Mohamed El-Erian was just on CNBC talking about what’s ahead for Europe.
Unsurprisingly, he reiterated his gloomy outlook for Greece and Portugal, opining that Europe would likely draw the line at these two defaults. “Unfortunately, Portugal is more like Greece it is like Spain,” he remarked, adding that Greece had been sacrificed to build a firewall to protect other European economies.
However, some of his most interesting comments were on the viability of the social welfare state, not only in Europe but in the U.S. as well. He cited Sweden as a key to understanding how this might work:
Sweden had a major banking crisis in the nineties. Major. Major. And it has bounced back. Where they have bounced back—and is a lesson for others—is they’ve been buying fiscal and financial soundness with growth and with a social system that has good safety nets. It can be done.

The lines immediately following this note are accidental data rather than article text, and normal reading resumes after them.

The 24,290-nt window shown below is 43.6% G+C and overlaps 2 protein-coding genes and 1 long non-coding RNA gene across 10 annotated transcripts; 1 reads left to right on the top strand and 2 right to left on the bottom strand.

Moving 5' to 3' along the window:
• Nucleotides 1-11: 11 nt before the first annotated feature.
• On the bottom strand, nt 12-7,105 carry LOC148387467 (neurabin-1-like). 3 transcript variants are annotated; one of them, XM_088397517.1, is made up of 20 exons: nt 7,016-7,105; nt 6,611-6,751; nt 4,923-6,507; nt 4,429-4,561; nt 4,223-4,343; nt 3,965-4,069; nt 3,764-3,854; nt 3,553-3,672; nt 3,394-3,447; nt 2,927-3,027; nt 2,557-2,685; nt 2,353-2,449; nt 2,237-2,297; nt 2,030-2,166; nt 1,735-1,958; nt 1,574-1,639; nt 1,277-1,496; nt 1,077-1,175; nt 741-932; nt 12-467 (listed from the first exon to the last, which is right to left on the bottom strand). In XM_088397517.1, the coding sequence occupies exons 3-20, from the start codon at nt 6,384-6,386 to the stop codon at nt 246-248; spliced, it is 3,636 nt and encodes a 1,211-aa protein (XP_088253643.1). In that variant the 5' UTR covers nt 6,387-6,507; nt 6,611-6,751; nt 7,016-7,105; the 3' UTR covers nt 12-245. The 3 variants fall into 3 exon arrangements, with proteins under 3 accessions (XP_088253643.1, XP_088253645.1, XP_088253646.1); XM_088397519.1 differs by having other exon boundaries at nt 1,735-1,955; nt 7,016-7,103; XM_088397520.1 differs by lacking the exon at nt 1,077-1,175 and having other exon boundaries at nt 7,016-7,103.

Now Sweden is small, Sweden has special circumstances, but it can be done and that is what Europe has to find. Europe has to balance austerity for deficit reasons with growth, and if it doesn’t we’re going to be talking about it for years and years.
When prodded about the social safety net in the United States, he added that much of the spending problem is not just rooted in programs for citizens but in the public goods (like NATO and research and development) it provides for the rest of the world:
We [provide] so many public goods [to the global economy] that at some point we also have to ask ourselves, “How are we going to pay for all this, and who else should be paying for it?”
Comments about Germany’s responsibility for carrying the rest of Europe suggested that it might be facing some similar problems.